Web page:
The financial services industry is going through a period of extraordinary transformation. After centuries in which pen, paper and physical cash ruled banking interactions, digital technology is now bringing a new level of analysis, connectivity and transaction power literally to customers’ finger tips.

These changes have happened in just the last few years – and they serve a new generation of customers, who have grown up in the digital world.

Millennials demand convenient services and new ways of accessing them, wherever and whenever they want. They expect agile, rapid services operating in real time that are competitively priced and personalised.

A man uses a smartphone in New York City
The rise of smartphones is fueling the demand by millennials for on-demand services. (Photo: REUTERS/Mike Segar) 


Fintechs are entering the fray to respond to these needs and gaps in the industry.

Relations between these emerging fintech players and the established banking industry are sometimes portrayed as challenging, even combative. Some traditional banks worry that the fintech wave will disrupt the banking industry.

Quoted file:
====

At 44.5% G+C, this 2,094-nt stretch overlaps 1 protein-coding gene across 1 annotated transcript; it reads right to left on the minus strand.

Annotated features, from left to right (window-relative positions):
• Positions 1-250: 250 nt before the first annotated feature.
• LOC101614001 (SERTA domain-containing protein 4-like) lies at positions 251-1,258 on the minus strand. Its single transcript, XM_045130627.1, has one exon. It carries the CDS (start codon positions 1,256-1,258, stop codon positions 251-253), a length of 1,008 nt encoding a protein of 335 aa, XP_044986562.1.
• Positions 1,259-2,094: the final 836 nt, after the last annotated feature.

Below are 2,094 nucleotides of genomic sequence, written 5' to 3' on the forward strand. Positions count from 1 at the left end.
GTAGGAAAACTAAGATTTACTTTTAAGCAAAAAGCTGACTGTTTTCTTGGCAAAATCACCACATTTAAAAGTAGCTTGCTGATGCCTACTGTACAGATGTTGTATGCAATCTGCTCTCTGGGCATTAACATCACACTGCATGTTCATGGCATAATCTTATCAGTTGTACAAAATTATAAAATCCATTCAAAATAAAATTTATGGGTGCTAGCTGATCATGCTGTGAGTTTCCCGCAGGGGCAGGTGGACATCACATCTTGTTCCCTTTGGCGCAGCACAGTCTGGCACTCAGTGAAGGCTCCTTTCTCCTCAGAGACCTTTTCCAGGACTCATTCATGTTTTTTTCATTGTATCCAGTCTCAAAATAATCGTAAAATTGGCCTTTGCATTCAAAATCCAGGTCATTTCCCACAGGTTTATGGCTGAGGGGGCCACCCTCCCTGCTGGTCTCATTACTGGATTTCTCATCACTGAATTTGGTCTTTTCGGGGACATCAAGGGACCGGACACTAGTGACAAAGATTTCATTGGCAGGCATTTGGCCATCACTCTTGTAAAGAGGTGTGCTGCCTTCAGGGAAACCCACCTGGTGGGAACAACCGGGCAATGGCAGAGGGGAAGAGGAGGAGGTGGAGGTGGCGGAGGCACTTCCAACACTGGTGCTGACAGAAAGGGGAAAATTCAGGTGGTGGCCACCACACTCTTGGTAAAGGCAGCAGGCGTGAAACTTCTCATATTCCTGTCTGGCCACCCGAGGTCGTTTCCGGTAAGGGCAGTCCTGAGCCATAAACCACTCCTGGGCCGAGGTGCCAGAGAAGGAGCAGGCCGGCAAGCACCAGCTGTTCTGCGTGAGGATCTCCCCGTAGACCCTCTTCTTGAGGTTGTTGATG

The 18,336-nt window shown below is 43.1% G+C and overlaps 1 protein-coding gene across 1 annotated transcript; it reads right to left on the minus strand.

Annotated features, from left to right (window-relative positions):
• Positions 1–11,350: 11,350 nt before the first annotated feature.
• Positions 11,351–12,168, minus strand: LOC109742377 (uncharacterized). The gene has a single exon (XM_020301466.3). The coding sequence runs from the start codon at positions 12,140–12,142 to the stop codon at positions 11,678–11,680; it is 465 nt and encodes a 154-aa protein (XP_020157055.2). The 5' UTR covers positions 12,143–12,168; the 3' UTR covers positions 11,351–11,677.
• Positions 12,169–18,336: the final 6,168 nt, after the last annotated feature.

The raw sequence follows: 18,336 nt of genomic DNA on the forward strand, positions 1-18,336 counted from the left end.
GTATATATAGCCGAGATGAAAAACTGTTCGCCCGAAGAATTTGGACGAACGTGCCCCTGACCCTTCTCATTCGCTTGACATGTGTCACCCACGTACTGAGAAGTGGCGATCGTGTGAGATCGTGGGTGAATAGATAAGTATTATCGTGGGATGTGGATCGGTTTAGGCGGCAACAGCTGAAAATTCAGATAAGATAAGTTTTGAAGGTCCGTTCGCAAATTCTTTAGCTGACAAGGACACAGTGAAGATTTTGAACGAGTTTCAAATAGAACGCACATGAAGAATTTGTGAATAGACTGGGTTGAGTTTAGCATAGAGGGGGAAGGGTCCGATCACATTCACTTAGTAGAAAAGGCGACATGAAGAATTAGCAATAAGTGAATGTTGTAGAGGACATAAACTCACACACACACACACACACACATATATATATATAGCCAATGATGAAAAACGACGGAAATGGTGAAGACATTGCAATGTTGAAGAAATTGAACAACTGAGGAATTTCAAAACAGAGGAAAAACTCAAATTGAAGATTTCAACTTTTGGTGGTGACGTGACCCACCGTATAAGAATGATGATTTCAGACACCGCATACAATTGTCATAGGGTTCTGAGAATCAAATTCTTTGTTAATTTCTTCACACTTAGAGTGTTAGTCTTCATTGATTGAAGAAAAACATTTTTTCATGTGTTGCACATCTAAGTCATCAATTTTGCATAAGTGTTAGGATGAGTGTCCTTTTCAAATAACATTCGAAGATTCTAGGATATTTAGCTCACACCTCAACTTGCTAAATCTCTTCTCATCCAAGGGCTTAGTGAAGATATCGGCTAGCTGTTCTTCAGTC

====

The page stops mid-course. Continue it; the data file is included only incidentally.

But the reality could not be further from the truth. In fact, banks and fintech companies are entering partnerships of collaboration, giving banks access to new technologies, and giving fintech companies access to funding and scale of market opportunity.

HSBC’s partnership with Tradeshift is one such example. We now have the capability to embed financing solutions on different supply chain platforms that our clients can leverage. This has made it easier for business customers to manage their accounts and their relationships with suppliers online, saving time and cutting down paperwork.

Big banks and fintech start-ups have a great deal to offer each other. Banks have a large customer base, stable infrastructure, assets and regulatory know-how. Start-ups provide out-of-the-box thinking, technical expertise, and agility to adapt quickly to change.

Together, they can be far more successful at improving the financial services and customer experience than if they compete against one another. And we'll witness far greater collaboration and integration in the coming years.

Third quarter profits at banking behemoth HSBC leapt five fold to $4.6 billion, the company said, as
Third quarter profits at banking behemoth HSBC leapt five fold to US$4.6 billion, the company said, as business in Asia booms and a restructuring drive pays dividends. (Photo: AFP/Isaac Lawrence)